Reasonable Accommodations

A “reasonable accommodation” is a change, exception, or adjustment to a rule, policy, practice, or service that may be necessary for a person with a disability to have an equal opportunity to use and enjoy a dwelling, including public and common use spaces. Since rules, policies, practices, and services may have a different effect on persons with disabilities than on other persons, treating persons with disabilities exactly the same as others will sometimes deny them an equal opportunity to use and enjoy a dwelling.

The Fair Housing Act makes it unlawful to refuse to make reasonable accommodations to rules, policies, practices, or services when such accommodations may be necessary to afford persons with disabilities an equal opportunity to use and enjoy a dwelling.


  • Reserved parking space
  • Early lease release
  • Transfer units
  • Sync rent due date with date disability income received
  • More time to comply with notice

Assistance Animals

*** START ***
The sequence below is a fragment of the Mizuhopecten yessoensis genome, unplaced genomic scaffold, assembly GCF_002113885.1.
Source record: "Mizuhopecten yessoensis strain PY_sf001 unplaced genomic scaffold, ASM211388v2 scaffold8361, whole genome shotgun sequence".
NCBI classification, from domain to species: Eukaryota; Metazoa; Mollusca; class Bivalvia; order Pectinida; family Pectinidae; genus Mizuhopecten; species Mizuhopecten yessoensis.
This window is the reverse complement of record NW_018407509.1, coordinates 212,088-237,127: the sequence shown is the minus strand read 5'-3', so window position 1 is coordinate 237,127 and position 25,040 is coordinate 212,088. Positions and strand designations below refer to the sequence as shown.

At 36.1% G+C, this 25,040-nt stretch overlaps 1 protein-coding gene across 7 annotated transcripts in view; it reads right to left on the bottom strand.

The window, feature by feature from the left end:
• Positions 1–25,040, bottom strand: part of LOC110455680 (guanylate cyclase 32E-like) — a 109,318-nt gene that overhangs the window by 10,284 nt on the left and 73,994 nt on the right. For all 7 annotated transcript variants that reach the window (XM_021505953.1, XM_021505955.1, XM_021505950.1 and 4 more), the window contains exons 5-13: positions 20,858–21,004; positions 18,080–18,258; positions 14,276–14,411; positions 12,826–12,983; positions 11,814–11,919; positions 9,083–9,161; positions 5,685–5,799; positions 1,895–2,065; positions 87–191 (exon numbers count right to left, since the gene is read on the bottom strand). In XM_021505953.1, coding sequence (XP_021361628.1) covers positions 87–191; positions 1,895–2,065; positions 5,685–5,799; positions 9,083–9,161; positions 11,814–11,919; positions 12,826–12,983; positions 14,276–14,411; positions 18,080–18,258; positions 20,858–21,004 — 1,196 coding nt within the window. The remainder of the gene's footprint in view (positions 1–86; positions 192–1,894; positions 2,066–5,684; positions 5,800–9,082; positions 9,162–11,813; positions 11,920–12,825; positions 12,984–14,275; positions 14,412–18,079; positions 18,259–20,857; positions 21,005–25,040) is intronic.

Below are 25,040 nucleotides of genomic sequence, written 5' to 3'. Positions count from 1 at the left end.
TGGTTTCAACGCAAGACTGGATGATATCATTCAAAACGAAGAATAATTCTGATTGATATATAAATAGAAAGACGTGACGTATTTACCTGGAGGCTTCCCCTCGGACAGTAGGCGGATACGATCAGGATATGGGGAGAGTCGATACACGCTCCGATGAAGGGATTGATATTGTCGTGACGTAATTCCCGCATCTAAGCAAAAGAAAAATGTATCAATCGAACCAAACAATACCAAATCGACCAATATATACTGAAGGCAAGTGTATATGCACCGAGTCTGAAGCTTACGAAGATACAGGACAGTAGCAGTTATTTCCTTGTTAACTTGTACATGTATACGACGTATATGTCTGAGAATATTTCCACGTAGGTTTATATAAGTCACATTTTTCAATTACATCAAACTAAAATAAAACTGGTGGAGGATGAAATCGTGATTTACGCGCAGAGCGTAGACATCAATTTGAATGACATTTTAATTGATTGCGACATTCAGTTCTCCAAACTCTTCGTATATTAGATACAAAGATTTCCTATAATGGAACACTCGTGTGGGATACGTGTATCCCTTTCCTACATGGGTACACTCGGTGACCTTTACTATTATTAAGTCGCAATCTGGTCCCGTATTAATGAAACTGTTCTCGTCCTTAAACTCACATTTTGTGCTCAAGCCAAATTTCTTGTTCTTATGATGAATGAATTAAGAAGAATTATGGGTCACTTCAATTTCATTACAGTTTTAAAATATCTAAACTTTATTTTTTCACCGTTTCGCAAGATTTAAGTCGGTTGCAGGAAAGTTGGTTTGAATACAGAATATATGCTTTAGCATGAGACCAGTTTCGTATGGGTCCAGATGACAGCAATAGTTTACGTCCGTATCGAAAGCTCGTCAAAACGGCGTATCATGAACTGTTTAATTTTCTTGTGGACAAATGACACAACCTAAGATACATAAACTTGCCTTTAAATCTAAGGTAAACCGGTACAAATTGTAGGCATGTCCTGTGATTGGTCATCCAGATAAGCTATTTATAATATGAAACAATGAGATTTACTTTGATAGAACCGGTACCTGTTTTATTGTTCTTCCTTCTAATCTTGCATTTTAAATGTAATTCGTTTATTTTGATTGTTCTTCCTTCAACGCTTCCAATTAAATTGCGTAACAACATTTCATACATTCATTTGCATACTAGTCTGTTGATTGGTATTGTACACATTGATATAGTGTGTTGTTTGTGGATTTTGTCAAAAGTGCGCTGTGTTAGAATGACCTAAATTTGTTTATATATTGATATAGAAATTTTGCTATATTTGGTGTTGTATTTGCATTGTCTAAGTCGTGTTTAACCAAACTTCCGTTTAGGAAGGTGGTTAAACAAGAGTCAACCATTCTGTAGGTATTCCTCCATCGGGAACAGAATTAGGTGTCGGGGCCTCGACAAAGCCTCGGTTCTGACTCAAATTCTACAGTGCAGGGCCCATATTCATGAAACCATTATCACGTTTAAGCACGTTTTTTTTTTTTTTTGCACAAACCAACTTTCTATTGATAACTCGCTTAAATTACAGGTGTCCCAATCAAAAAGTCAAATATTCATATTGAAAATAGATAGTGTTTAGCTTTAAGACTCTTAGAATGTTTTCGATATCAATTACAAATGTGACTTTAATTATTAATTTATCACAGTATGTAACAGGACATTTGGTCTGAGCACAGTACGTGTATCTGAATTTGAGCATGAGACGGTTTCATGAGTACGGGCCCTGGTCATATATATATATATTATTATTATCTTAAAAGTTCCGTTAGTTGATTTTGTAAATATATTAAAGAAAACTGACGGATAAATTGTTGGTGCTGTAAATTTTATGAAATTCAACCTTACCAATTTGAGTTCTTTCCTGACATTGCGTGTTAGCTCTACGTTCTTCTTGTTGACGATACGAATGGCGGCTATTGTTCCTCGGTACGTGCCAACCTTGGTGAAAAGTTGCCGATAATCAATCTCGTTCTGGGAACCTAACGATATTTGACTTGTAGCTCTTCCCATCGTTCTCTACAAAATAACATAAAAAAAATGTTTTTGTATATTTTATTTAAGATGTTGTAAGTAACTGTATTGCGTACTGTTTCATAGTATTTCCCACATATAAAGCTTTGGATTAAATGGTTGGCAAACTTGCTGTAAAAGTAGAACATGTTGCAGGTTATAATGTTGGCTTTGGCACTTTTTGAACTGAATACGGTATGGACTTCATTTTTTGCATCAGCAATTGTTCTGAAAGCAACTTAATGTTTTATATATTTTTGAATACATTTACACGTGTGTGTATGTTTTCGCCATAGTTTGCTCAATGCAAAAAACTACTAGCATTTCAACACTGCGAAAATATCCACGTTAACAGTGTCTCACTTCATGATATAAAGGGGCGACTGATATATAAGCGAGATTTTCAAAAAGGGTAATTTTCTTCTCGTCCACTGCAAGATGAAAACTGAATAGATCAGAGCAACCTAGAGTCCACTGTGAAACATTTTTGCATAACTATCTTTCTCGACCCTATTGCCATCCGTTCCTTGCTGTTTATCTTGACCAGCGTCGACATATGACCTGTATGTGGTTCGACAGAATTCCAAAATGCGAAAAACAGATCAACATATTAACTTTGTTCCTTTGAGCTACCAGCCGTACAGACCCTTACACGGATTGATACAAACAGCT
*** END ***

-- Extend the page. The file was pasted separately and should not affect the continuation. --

Click here for article: New HUD Guidance Offers Housing Providers Best Practices for Assessing Reasonable Accommodation Requests for Assistance Animals, Marley J. Hochendoner, Executive Director, Northwest Fair Housing Alliance, February 2020

Click here to reach HUD Jan. 28, 2020 Guidance: Assessing a Person’s Request to Have an Animal as a Reasonable Accommodation Under the Fair Housing Act, FHEO Notice 2020-10.

Persons with disabilities may request a reasonable accommodation for an assistance animal, including an emotional support animal, under the Fair Housing Act.

An assistance animal is not a pet. It is an animal that works, provides assistance, or performs tasks for the benefit of a person with a disability, or provides emotional support that alleviates one or more identified symptoms or effects of a person's disability.

The Fair Housing Act does not require an assistance animal to be individually trained or certified.

While dogs are the most common type of assistance animal, other animals can also be assistance animals.

Housing providers are to evaluate a request for a reasonable accommodation to possess an assistance animal in a dwelling using the general principles applicable to all reasonable accommodation requests.